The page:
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05.03.2013 Feature Article

The Insatiable Scramble For Luxury Real Estate In Ghana

The Insatiable Scramble For Luxury Real Estate In Ghana
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That Ghana has become an attractive investment destination for foreign investors seeking fertile grounds for a healthy return on their investments is no longer in doubt.

Just pay a visit to Airport City, the latest enclave at the Kotoka International Airport (KIA) for luxury hotels, office complexes, a mall and mixed-use developments, and see for yourself the amount of construction going on. Or pay a visit to the popular hotels in Accra - the Golden Tulip near the 37 Military Hospital, The Holiday Inn at Airport City, The Best Western Premier at the Airport Residential Area, The Movenpick Ambassador and the Novotel both in downtown Accra, the Labadi Beach and the La Palm Royal Beach hotels both in Labadi – and see for yourself the hordes of foreigners crowded at the pool area, sipping martinis and munching on delicious kebabs, while listening to soothing Ghanaian and foreign music provided by a live-band in the background.

If you are still in doubt, please pay a visit to the Ghana Investment Promotion Center (GIPC) and request for their database of foreign investors trooping into Ghana, looking for those sectors of the Ghanaian economy they could channel their investment resources into. It is an incredible and welcome development for our country and, if we can keep up the pace, Ghanaians coming back home from abroad will not recognize their country of origin anymore.

From their comfort zones in London, Paris, Tokyo, Shanghai, Rio de Janeiro, Mumbai, Dubai or Los Angeles, the typical foreign investor trooping into Ghana spends the first one or two months in any of the hotels mentioned above - and that's a $300 to $400 hotel bill per night, a whopping $12,000 per month just for accommodation!

Compare that to the $3000 to $4000 per month they would spend on a luxury apartment in Cantonments or the Airport Residential area in Accra and it all starts looking like a bargain! No wonder these foreigners couldn't wait to sneak out of their hotels into town to scramble for luxury apartments in prime areas of Accra.

And so from their hotel rooms in the nation's capital, the typical foreigner coming to do business in Ghana looks for a safe and secure environment to perch both their business and residential accommodation.

And they are looking for the fastest exit to the Kotoka International Airport where they can catch the next flight as quickly as possible should there be any trouble in Ghana. No wonder areas within a one mile radius of the KIA have become the hub of intense residential and commercial real estate activity over the last few years.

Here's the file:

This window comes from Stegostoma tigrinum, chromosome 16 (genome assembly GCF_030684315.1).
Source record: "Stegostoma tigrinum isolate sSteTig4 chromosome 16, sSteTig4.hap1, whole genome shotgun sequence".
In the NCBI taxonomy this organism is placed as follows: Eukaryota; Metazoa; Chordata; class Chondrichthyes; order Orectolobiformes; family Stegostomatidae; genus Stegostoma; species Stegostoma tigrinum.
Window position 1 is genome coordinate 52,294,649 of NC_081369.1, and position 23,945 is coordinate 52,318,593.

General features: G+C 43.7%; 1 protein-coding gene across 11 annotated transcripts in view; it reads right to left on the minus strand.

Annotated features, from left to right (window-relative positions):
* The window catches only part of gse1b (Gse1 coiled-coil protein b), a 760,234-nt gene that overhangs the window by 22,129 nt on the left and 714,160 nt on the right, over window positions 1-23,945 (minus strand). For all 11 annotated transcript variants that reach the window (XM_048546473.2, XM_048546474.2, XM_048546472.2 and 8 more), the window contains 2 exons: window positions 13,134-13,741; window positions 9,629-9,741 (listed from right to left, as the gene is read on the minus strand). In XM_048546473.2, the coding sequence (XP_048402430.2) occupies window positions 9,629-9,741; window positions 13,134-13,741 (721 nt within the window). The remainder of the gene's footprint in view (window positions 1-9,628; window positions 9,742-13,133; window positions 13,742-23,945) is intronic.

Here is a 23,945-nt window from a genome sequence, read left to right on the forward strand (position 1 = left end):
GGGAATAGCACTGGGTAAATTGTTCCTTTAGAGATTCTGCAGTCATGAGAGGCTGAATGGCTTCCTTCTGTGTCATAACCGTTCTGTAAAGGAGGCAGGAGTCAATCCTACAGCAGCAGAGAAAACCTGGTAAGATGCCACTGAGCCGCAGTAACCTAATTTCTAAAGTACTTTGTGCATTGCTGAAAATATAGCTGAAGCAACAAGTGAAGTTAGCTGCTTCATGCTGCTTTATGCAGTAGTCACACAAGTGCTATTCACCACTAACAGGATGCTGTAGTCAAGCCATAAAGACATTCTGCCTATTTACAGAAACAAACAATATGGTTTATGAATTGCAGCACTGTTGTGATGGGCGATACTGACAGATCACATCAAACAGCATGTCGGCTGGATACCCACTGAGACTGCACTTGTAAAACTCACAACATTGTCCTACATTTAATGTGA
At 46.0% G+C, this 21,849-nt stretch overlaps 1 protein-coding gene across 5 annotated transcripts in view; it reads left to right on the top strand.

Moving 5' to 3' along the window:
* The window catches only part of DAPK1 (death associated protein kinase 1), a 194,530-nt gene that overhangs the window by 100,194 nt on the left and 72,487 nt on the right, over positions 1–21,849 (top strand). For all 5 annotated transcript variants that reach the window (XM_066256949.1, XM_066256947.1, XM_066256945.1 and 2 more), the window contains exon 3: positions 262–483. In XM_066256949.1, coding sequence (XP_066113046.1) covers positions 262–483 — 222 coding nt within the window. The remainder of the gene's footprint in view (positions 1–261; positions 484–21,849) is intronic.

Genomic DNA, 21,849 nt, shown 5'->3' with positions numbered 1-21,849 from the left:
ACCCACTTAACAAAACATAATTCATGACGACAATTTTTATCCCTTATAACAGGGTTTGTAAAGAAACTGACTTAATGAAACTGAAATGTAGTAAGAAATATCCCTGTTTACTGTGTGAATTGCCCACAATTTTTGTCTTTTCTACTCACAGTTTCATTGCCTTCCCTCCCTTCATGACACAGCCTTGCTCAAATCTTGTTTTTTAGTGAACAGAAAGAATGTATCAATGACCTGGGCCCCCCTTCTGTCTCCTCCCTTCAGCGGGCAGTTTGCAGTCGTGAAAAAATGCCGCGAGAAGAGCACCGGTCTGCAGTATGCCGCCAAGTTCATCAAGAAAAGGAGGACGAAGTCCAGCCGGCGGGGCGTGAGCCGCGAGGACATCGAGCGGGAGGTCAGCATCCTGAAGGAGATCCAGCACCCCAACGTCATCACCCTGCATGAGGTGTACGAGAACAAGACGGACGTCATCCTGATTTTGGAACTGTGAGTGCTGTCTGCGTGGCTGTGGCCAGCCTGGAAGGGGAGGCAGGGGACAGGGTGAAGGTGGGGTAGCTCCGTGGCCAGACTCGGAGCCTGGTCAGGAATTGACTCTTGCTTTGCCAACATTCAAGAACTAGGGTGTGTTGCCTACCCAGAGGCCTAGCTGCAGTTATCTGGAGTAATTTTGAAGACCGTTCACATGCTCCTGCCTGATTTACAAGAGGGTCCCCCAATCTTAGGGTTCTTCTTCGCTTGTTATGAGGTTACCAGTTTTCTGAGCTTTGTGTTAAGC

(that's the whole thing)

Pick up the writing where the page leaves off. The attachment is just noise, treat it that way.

So next time you see those long lines of red-plated “CD” cars and SUVs meandering out of Cantonments and the Airport Residential Area, I hope this piece helps you understand what is really going on here.

All of this has resulted in a scramble for prime real estate in the nation's capital, Accra. Suburbs like the Airport Residential Area, Airport City, Cantonments, Labone, Ridge, East Airport and East Legon – all within a one-mile radius of the KIA – have now become the center of gravity for this scramble for prime real estate in Accra.

Not to be outdone, Oxford Street in Osu, the Ghanaian version of New York City's Time Square, is making a name for itself as the next destination for retail and mixed-use residential and commercial real estate development. Property owners in this area are being stampeded by foreign investors into giving up their old dilapidated family homes for lucrative joint venture partnerships for these real estate projects.

In the midst of this melee, something definitely has to give. Ghanaians will be shocked to learn that a 100ft x 80ft plot of land in Cantonments or Airport Residential Area is currently selling for as high as $600,000. Yes, over half a million US dollars for a plot of land in Accra, Ghana! It is simply a demand and supply issue.

Indeed, if God was making land anymore, I am sure landowners in these areas might be salivating and pleading with God to make more lands in these areas! Families who own land in these areas have become the beneficiaries of this windfall profit.